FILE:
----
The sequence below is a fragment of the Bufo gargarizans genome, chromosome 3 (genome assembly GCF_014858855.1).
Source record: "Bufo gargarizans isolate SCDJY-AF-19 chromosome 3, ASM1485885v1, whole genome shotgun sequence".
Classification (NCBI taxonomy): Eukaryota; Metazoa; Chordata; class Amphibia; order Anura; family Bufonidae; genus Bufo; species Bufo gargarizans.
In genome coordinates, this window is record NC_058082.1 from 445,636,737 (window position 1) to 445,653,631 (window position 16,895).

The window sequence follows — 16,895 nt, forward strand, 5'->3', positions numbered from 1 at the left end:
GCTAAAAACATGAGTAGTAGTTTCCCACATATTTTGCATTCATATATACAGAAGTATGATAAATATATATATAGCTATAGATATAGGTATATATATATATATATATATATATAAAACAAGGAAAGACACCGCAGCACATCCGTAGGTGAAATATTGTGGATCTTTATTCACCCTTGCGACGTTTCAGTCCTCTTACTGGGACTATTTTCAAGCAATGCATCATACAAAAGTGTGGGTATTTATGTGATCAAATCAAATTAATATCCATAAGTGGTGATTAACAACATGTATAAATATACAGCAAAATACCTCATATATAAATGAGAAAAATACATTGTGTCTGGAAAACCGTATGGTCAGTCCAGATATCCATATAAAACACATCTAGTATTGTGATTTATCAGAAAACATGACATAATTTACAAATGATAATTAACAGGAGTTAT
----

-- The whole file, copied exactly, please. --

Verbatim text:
The sequence below is a fragment of the Bufo gargarizans genome, chromosome 3 (genome assembly GCF_014858855.1).
Source record: "Bufo gargarizans isolate SCDJY-AF-19 chromosome 3, ASM1485885v1, whole genome shotgun sequence".
Classification (NCBI taxonomy): Eukaryota; Metazoa; Chordata; class Amphibia; order Anura; family Bufonidae; genus Bufo; species Bufo gargarizans.
In genome coordinates, this window is record NC_058082.1 from 445,636,737 (window position 1) to 445,653,631 (window position 16,895).

The window sequence follows — 16,895 nt, forward strand, 5'->3', positions numbered from 1 at the left end:
GCTAAAAACATGAGTAGTAGTTTCCCACATATTTTGCATTCATATATACAGAAGTATGATAAATATATATATAGCTATAGATATAGGTATATATATATATATATATATATATAAAACAAGGAAAGACACCGCAGCACATCCGTAGGTGAAATATTGTGGATCTTTATTCACCCTTGCGACGTTTCAGTCCTCTTACTGGGACTATTTTCAAGCAATGCATCATACAAAAGTGTGGGTATTTATGTGATCAAATCAAATTAATATCCATAAGTGGTGATTAACAACATGTATAAATATACAGCAAAATACCTCATATATAAATGAGAAAAATACATTGTGTCTGGAAAACCGTATGGTCAGTCCAGATATCCATATAAAACACATCTAGTATTGTGATTTATCAGAAAACATGACATAATTTACAAATGATAATTAACAGGAGTTAT